Complete network monitoring

  • More than 200 types of meters  that can cover all aspects of network monitoring
  • Monitoring of availability time/downtime
  • Monitoring of bandwidth by using SNMP, WMI, NetFlow, sFlow, jFlow, Packet Sniffing
  • Monitoring of applications
  • Monitoring of virtual servers
  • SLA monitoring
  • QoS monitoring (i.e. to monitor VoIP)
  • Monitoring of configuration
  • LAN, WAN, VPN and multiple sites monitoring
  • Recording of extensive events
  • Support of IPv6
  • Agentless monitoring (optional agents allow a more in-depth monitoring)

Detailed reports

HDCE Network Monitor includes vast report functions

  • Reports in HTML or PDF formats
  • Historical date exported such as HTML, XML, CSV
  • More than 30 models
    • Detailed graphs and tables for each probe
    • Availability/downtime (% and seconds)
    • Successful requests/failed
    • Top 100, usage of bandwidth
    • Top 100, usage of CPU
    • Top 100 ping time
    • Top 100 disk space
    • Top 100 availability/downtime
    • Other

Monitoring packages
Version Check interval Number of meters Notification system Price
Standard 3minutes 20 emails/SMS $3.99

Pro Best seller

2 minutes 40 emails/SMS $8.99


1 minute 150 emails/SMS $49.99

The benefits of network monitoring

As a business, when we invest time and money in our infrastructure, we expect that everything will work perfectly. However, we also know that such an innovative technology has limitations.

At HDCE, we make sure that your investment remains profitable. Thanks to the monitoring of your infrastructures, you are aware of the slightest problem. This tool insures not only the efficiency of your entrepreneurial activities, but brings you peace of mind.
In addition to a continuous real-time surveillance of all your applications, remote monitoring lets you save precious time and support fees and thus increases your profitability through continuation of your activities.

Remote monitoring allows real-time verification of your systems and warns you of the slightest deficiency (failure, slowing-down, error in the proactivity of systems, parts replacement). It then allows you to avoid any disaster or usual technological constraint that could stop your activities for an undetermined period. Remote monitoring can be used for the following applications:

  • Servers
  • Networks
  • Workstation
  • Peripherals
  • Web sites
  • Application systems

This system can also provide you with important information such as response time, rate of success, rate of failure, etc.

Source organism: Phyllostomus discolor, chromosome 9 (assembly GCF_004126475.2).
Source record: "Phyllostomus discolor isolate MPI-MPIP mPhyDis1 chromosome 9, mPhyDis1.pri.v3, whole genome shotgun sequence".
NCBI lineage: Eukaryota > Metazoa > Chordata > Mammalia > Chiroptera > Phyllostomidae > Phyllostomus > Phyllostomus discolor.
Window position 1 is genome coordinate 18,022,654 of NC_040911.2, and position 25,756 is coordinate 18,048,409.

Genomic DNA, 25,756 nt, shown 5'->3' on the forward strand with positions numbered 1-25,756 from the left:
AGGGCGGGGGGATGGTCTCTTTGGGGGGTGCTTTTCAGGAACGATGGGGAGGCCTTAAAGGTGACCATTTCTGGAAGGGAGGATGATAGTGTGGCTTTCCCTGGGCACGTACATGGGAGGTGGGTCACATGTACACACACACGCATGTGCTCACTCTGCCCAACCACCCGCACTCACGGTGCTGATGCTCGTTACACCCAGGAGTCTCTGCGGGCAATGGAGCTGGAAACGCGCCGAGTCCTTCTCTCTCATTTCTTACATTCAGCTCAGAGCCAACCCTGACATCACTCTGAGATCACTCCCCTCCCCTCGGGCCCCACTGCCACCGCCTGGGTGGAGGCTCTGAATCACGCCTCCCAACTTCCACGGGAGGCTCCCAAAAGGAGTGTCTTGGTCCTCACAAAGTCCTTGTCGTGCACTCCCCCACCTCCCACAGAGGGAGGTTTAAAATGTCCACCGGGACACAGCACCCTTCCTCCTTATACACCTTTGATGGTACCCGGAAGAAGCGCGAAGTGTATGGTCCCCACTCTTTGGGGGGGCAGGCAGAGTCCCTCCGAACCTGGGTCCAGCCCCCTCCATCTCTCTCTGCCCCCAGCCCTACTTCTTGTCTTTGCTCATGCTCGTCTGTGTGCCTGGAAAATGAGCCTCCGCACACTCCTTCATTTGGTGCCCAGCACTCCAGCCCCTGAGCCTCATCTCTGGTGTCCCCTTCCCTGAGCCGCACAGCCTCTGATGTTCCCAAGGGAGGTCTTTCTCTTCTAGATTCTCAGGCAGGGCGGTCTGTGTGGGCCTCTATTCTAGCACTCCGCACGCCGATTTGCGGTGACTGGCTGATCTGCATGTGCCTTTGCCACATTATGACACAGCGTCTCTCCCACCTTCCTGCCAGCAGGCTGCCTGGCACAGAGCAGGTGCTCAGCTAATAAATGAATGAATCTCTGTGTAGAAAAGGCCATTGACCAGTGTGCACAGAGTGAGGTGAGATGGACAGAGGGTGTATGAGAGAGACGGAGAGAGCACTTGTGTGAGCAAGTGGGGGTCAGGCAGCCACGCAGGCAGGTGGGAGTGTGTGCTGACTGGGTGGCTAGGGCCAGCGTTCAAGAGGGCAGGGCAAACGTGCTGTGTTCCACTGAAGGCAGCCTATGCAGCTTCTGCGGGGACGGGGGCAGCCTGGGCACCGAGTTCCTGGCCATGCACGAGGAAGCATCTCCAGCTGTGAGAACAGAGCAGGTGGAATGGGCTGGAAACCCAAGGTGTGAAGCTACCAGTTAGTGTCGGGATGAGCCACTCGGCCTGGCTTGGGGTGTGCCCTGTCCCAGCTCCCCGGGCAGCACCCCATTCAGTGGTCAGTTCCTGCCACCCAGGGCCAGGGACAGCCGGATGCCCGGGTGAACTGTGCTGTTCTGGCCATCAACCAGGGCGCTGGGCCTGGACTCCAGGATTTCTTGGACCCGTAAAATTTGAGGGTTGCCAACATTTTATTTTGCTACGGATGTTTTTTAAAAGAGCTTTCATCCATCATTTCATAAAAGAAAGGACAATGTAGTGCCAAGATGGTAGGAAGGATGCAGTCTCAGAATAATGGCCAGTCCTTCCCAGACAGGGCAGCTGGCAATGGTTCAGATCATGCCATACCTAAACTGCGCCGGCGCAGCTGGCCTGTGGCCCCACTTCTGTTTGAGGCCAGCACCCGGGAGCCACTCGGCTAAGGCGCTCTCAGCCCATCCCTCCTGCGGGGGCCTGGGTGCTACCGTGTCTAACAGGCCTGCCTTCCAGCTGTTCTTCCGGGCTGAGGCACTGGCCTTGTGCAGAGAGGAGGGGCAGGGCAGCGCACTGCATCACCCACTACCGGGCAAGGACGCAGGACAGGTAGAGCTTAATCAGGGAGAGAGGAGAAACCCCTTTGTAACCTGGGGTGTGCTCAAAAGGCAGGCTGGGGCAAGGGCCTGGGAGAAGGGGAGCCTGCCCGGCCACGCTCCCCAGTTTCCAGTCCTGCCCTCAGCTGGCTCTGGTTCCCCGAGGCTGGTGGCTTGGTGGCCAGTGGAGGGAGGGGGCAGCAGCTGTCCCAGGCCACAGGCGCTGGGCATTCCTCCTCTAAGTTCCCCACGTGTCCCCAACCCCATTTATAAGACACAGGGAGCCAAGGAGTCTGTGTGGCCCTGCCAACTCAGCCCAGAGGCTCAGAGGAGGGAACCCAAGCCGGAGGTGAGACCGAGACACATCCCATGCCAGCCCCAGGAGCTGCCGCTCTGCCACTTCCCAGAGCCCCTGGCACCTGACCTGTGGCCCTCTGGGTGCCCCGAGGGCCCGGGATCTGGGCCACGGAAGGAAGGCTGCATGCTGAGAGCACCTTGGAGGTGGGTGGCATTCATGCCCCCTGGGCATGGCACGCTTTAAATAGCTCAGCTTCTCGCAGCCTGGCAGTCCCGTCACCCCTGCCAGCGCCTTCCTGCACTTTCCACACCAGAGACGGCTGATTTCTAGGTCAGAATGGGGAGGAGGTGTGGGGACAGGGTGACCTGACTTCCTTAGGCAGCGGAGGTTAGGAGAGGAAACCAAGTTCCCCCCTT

What data can the systems provide?

The first diagram represents the response time of a page. For example, when an user clicks on a page, the best delay for a page to open is 647 millisecond. This diagram shows that the page opens in 3.824 msec (3 seconds), which is too long.


As for the second page, the table shows several values such as moments when all is active and downtime periods.


Can we benefit from HDCE’s remote monitoring services even if we are hosted elsewhere?

In most cases, remote monitoring services are used for external hosting.

Planned downtime and unplanned downtime can be differentiated. Typically, planned downtime results from maintenance which disrupts the system’s operation and generally cannot be avoided with the design of the installed system. Planned downtime could include corrections of system software needing to be restarted or a system being subjected to a configuration revision that can become effective only after a reset. Generally, programmed downtime results from a logical management of events initiative. Unplanned downtime is the result of a physical event, such as hardware or software failure or an irregularity in the environment. Unplanned events of unavailability include power failures, failure of CPU or RAM components (or other defective hardware components), shut-off due to ever-heating, logically or physically cut-off network connections, breach of security or other applications, middleware or failure of operating system.

Numerous computer sites exclude planned downtime when calculating availability presuming that it has little if no impact on users. In so doing, they cannot pretend having a high availability. Systems having an actual high and continuous availability are relatively rare and more expensive than most. For certain systems, planned maintenance has no impact, for example, a business closed at night. This way, maintenance is programmed when all employees are away and there are no entrepreneurial activities.

Calculations in percentage

Availability is generally expressed as a percentage of the availability for a given year. The following table shows authorized downtime for a certain percentage presuming that the system must function at all times. It shows the translation of a given percentage of downtime of a system into the corresponding downtime expressed in years, months or weeks.


Availability % Annual downtime Monthly downtime * Weekly downtime
90 % 36,5 days 72 hours 16,8 hours
95 % 18,25 days 36 hours 8,4 hours
97 % 10,96 days 21,6 hours 5,04 hours
98 % 7,30 days 14,4 hours 3,36 hours
99 % 3,65 days 7,20 hours 1,68 hours
99,5 % 1,83 days 3,60 hours 50,4 minutes
99,8 % 17,52 hours 86,23 minutes 20,16 minutes
99,9 % 8,76 hours 43,8 minutes 10,1 minutes
99,95 % 4,38 hours 21,56 minutes 5,04 minutes
99,99 % 52,56 minutes 4,32 minutes 1,01 minutes
99,999 % 5,26 minutes 25,9 seconds 6,05 seconds
99,9999 % 31,5 seconds 2,59 seconds 0,605 seconds
99.99999 % 3,15 seconds 0,259 seconds 0,0605 seconds

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